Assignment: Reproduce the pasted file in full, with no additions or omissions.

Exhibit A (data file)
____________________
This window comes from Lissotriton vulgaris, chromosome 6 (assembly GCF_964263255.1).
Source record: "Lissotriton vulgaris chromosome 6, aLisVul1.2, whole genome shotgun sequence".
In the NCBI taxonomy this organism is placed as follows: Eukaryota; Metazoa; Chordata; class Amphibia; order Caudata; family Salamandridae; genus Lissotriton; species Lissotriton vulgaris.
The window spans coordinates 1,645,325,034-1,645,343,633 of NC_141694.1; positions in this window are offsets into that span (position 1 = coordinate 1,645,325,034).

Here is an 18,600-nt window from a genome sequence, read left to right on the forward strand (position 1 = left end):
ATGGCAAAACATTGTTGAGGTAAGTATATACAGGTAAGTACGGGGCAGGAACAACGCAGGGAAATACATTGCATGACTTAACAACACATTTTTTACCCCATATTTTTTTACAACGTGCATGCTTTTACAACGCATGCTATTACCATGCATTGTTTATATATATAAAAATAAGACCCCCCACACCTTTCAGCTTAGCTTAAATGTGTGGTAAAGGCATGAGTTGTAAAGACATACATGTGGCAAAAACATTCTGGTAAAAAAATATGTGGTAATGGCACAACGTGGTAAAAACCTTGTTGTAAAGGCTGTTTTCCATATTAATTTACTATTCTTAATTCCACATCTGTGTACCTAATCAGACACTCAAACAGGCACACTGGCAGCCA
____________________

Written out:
This window comes from Lissotriton vulgaris, chromosome 6 (assembly GCF_964263255.1).
Source record: "Lissotriton vulgaris chromosome 6, aLisVul1.2, whole genome shotgun sequence".
In the NCBI taxonomy this organism is placed as follows: Eukaryota; Metazoa; Chordata; class Amphibia; order Caudata; family Salamandridae; genus Lissotriton; species Lissotriton vulgaris.
The window spans coordinates 1,645,325,034-1,645,343,633 of NC_141694.1; positions in this window are offsets into that span (position 1 = coordinate 1,645,325,034).

Here is an 18,600-nt window from a genome sequence, read left to right on the forward strand (position 1 = left end):
ATGGCAAAACATTGTTGAGGTAAGTATATACAGGTAAGTACGGGGCAGGAACAACGCAGGGAAATACATTGCATGACTTAACAACACATTTTTTACCCCATATTTTTTTACAACGTGCATGCTTTTACAACGCATGCTATTACCATGCATTGTTTATATATATAAAAATAAGACCCCCCACACCTTTCAGCTTAGCTTAAATGTGTGGTAAAGGCATGAGTTGTAAAGACATACATGTGGCAAAAACATTCTGGTAAAAAAATATGTGGTAATGGCACAACGTGGTAAAAACCTTGTTGTAAAGGCTGTTTTCCATATTAATTTACTATTCTTAATTCCACATCTGTGTACCTAATCAGACACTCAAACAGGCACACTGGCAGCCA